Since the mid 70s, tailpipe emissions have been a major concern in the United States. Catalytic converters were introduced to ignite unburned hydrocarbons in the exhaust. But even before that, oxygen sensors were included in cars to monitor a car’s exhaust and adjust the air-fuel mixture for more complete, efficient burning.
Oxygen sensors can fail, just like any other automotive component. When they do, your car’s Check Engine light will come on, even if you don’t notice any other symptoms. It’s one of the top reasons your car can fail its smog test. Replacing an oxygen sensor isn’t as complicated as it might first seem, although there are a few critical steps.
DTCs related to failed oxygen sensors
How can you tell that it’s an oxygen sensor that needs to be changed? A scan for diagnostic trouble codes or DTCs is a good start. If you have a code present in the range of P0150 to P0175, there’s a good chance you have a failed oxygen sensor, often just abbreviated to O2 sensor.
You’ll need to find a reliable source to help you identify if it’s an upstream or downstream O2 sensor and whether it’s the left or right bank. Codes and diagnostic procedures will vary greatly depending on the make and model, the engine design, and the symptoms you’re experiencing. There might also be additional codes related to catalytic converter efficiency that can throw you for a loop.
Steps to change an oxygen sensor
Once you’ve identified that it’s definitely an O2 sensor failure and you’re ready to change it, the steps to completing the job are virtually the same, no matter if it’s a heated or non-heated sensor, or an upstream or downstream part. Nor does the make and model make much of a difference.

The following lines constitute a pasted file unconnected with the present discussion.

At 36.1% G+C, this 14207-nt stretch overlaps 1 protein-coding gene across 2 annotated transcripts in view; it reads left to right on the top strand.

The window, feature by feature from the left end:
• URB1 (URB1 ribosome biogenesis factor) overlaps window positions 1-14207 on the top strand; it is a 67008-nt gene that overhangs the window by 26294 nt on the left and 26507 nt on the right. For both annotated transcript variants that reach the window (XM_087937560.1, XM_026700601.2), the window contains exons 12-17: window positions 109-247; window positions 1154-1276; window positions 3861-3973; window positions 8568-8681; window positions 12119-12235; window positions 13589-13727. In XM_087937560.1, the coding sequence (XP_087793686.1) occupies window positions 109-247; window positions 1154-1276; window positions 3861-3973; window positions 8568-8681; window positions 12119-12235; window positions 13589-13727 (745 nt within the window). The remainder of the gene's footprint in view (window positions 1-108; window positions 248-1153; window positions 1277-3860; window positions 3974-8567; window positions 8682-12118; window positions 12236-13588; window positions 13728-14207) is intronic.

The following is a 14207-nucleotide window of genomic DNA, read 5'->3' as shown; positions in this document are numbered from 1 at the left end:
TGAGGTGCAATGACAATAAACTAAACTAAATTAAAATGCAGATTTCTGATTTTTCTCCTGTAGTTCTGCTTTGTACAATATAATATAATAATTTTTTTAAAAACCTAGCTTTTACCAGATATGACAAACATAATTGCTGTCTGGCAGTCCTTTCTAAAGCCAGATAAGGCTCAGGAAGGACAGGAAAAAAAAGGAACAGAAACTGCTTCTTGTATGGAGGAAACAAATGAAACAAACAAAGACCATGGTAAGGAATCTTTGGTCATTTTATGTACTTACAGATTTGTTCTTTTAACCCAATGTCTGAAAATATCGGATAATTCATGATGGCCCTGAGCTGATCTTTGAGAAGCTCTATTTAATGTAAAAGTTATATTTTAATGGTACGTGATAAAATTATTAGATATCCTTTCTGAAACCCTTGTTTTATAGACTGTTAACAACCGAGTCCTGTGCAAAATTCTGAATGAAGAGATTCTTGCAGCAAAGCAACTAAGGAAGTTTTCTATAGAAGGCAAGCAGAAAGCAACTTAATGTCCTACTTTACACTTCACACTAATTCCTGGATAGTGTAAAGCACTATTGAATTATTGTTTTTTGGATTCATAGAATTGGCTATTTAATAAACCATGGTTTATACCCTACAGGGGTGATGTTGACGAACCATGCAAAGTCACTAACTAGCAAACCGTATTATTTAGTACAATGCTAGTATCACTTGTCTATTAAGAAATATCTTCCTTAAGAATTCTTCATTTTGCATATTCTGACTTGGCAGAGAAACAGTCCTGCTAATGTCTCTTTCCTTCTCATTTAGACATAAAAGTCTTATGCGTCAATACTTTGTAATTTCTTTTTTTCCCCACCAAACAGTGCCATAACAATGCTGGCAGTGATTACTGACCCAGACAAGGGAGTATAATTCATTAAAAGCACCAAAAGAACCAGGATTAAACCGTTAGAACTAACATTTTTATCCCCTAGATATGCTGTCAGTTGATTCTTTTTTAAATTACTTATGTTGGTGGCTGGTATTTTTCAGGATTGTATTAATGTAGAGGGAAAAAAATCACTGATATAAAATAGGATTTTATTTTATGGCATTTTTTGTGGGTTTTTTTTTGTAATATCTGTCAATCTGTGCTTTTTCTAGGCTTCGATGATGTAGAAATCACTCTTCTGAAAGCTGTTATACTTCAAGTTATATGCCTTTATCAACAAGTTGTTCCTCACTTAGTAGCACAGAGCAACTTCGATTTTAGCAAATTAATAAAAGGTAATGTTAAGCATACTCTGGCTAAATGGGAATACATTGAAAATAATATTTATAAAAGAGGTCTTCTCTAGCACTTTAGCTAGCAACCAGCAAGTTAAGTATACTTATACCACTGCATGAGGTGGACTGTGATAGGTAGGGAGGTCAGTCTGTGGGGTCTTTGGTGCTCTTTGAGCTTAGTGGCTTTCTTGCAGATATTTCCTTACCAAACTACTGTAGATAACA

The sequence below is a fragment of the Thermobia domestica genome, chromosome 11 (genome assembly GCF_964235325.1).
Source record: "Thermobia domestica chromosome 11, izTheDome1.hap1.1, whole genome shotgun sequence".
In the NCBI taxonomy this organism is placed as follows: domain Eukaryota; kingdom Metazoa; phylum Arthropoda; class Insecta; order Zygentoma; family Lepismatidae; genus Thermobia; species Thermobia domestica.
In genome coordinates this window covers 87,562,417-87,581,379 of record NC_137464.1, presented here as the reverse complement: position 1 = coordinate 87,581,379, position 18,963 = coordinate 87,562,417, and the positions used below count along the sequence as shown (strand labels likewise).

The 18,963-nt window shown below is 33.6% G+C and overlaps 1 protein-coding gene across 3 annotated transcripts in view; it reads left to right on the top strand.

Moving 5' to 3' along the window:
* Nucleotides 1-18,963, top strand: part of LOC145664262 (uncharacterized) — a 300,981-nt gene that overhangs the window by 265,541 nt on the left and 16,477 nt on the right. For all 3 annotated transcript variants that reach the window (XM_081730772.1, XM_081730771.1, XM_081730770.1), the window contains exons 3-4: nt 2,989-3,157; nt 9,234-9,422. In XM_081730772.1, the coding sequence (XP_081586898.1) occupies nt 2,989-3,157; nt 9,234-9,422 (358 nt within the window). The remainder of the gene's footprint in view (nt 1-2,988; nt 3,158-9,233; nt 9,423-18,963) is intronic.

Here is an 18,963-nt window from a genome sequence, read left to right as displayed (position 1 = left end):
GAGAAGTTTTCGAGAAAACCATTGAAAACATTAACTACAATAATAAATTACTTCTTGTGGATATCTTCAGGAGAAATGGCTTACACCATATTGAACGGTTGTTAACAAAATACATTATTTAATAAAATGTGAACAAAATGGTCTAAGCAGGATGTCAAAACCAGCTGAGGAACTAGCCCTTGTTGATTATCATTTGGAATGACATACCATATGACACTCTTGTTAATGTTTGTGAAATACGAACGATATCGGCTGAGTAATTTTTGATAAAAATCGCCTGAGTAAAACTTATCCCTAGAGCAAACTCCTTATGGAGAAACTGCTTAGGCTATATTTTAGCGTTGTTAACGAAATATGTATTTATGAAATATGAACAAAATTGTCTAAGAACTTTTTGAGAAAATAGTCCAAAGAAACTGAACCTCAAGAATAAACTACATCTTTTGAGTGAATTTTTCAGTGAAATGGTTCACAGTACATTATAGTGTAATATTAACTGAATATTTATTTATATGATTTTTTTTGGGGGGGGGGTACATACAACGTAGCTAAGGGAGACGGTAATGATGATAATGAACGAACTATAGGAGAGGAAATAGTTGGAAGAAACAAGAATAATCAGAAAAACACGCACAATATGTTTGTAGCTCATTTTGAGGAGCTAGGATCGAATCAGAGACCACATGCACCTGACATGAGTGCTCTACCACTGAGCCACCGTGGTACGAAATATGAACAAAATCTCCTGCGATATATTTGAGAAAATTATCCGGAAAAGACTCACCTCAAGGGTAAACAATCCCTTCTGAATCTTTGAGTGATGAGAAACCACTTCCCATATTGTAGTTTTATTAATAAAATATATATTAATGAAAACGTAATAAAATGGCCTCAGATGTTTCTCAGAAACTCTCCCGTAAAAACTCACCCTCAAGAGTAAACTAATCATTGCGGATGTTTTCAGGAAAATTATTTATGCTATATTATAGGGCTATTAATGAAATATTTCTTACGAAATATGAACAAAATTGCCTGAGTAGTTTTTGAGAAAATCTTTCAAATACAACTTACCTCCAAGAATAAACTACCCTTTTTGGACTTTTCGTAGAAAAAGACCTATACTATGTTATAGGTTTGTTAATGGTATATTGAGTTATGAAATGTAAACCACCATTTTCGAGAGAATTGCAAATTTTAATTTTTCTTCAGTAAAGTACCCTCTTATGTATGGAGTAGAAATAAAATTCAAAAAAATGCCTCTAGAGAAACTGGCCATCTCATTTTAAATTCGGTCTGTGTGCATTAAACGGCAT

Let the exhaust cool
Oxygen sensors operate at extreme temperature ranges. The element only starts to generate a signal around 600 F, so bad burns can result if you touch a hot sensor. Allow at least a half hour after shutting off the engine before touching the sensor, and make sure you wear gloves.
Disconnect the wiring connector
The first step to changing the sensor is to disconnect the wiring. A short pigtail off the sensor will have a plastic connector to join it to the engine wiring harness. Carefully disconnect this harness, keeping in mind you’ll need the engine side in good condition for the new sensor.
Remove the sensor
The O2 sensor is threaded into the exhaust pipe and has likely corroded to some extent. Using a wrench or a specialized O2 sensor socket on a ratchet, loosen the sensor from the exhaust pipe. If you’re unable to budge the sensor, spray the threads with penetrating oil, give it 15 minutes to work its magic, then try again. Once it’s loose, remove the sensor completely.
Install the new oxygen sensor
Before installing the sensor, compare the pigtail and sensor shape with the old part. If the threads are different or the number of wires or the connector differs, you likely have the wrong replacement sensor. If it all lines up, thread the new sensor into the exhaust pipe bung and tighten well. Reconnect the harness.
Clear the DTCs
Although the new O2 sensor should function as intended right away, the Check Engine light will remain illuminated until the codes are cleared. Using a code reader, clear the active codes in the system. If you don’t have access to a code reader, it sometimes works to disconnect the battery for 10 to 15 minutes instead.